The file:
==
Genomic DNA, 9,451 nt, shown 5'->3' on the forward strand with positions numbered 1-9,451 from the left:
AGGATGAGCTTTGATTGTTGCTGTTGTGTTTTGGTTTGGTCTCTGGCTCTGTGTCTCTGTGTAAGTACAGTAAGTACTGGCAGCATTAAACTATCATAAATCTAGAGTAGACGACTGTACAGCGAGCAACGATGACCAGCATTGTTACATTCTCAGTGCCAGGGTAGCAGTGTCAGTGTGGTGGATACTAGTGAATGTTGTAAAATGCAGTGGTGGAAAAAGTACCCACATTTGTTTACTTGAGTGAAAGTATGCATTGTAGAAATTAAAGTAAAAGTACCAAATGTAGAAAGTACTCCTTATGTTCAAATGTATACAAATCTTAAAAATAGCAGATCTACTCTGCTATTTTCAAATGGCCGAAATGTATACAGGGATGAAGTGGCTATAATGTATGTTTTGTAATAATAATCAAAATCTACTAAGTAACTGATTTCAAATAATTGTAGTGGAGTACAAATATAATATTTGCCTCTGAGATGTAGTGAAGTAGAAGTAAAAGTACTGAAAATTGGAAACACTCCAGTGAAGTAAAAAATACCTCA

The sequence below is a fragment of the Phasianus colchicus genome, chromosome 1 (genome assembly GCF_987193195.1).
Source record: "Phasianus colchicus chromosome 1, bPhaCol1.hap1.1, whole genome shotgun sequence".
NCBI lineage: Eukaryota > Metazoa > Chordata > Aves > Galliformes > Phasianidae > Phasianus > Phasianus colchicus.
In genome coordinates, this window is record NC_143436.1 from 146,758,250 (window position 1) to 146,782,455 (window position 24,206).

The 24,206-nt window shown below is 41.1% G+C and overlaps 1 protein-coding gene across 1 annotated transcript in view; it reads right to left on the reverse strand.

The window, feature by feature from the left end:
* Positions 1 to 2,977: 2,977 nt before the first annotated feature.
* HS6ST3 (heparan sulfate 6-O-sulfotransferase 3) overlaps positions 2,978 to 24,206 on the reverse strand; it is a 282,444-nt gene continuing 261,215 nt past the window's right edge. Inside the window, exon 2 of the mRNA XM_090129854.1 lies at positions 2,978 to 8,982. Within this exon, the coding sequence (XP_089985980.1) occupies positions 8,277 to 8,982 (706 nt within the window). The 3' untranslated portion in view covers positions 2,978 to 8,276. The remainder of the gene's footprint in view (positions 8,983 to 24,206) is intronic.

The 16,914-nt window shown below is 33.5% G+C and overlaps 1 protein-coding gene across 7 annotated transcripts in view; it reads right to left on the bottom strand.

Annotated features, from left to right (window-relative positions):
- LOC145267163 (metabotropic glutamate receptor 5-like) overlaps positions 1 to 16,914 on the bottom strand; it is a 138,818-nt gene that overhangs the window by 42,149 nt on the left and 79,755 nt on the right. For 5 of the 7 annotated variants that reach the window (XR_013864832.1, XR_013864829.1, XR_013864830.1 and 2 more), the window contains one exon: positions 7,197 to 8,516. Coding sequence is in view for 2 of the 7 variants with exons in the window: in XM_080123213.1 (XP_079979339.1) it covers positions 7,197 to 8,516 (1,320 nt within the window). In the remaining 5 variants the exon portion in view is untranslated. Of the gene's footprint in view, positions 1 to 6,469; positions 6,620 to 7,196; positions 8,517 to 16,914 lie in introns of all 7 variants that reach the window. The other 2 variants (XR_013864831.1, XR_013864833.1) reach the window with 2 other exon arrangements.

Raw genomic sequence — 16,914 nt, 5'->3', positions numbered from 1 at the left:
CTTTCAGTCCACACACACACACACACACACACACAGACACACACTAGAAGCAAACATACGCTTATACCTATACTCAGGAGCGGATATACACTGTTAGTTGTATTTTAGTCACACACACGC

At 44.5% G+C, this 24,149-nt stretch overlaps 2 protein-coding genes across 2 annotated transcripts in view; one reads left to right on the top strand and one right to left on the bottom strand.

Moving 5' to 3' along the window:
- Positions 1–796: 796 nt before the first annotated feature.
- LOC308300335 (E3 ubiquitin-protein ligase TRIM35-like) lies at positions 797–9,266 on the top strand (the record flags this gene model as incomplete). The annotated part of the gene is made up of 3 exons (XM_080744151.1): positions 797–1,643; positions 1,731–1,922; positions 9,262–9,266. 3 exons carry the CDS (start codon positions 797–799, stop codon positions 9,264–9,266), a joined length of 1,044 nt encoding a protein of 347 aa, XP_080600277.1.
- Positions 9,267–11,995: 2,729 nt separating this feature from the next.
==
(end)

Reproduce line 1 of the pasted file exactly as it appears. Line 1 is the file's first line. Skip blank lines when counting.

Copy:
Genomic DNA, 9,451 nt, shown 5'->3' on the forward strand with positions numbered 1-9,451 from the left: